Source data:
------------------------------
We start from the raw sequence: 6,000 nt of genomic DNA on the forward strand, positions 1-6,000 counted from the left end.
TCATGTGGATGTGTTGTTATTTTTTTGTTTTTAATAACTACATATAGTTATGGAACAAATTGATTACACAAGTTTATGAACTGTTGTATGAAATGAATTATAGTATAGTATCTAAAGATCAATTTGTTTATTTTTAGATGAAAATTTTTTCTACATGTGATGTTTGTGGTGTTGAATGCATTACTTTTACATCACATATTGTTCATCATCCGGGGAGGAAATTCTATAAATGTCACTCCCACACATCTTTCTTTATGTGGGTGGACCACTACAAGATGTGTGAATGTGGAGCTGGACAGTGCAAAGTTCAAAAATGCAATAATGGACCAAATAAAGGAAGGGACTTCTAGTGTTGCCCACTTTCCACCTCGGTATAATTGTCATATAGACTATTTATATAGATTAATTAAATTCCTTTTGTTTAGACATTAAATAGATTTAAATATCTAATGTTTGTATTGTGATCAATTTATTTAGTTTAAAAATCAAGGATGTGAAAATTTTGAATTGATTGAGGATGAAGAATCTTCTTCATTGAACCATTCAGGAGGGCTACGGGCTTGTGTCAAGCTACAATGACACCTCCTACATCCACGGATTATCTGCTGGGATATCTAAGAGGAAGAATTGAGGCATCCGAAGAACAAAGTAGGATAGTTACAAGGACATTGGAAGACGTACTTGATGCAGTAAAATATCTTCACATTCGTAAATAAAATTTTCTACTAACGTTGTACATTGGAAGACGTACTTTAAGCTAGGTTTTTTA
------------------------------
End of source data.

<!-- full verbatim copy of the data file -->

We start from the raw sequence: 6,000 nt of genomic DNA on the forward strand, positions 1-6,000 counted from the left end.
TCATGTGGATGTGTTGTTATTTTTTTGTTTTTAATAACTACATATAGTTATGGAACAAATTGATTACACAAGTTTATGAACTGTTGTATGAAATGAATTATAGTATAGTATCTAAAGATCAATTTGTTTATTTTTAGATGAAAATTTTTTCTACATGTGATGTTTGTGGTGTTGAATGCATTACTTTTACATCACATATTGTTCATCATCCGGGGAGGAAATTCTATAAATGTCACTCCCACACATCTTTCTTTATGTGGGTGGACCACTACAAGATGTGTGAATGTGGAGCTGGACAGTGCAAAGTTCAAAAATGCAATAATGGACCAAATAAAGGAAGGGACTTCTAGTGTTGCCCACTTTCCACCTCGGTATAATTGTCATATAGACTATTTATATAGATTAATTAAATTCCTTTTGTTTAGACATTAAATAGATTTAAATATCTAATGTTTGTATTGTGATCAATTTATTTAGTTTAAAAATCAAGGATGTGAAAATTTTGAATTGATTGAGGATGAAGAATCTTCTTCATTGAACCATTCAGGAGGGCTACGGGCTTGTGTCAAGCTACAATGACACCTCCTACATCCACGGATTATCTGCTGGGATATCTAAGAGGAAGAATTGAGGCATCCGAAGAACAAAGTAGGATAGTTACAAGGACATTGGAAGACGTACTTGATGCAGTAAAATATCTTCACATTCGTAAATAAAATTTTCTACTAACGTTGTACATTGGAAGACGTACTTTAAGCTAGGTTTTTTA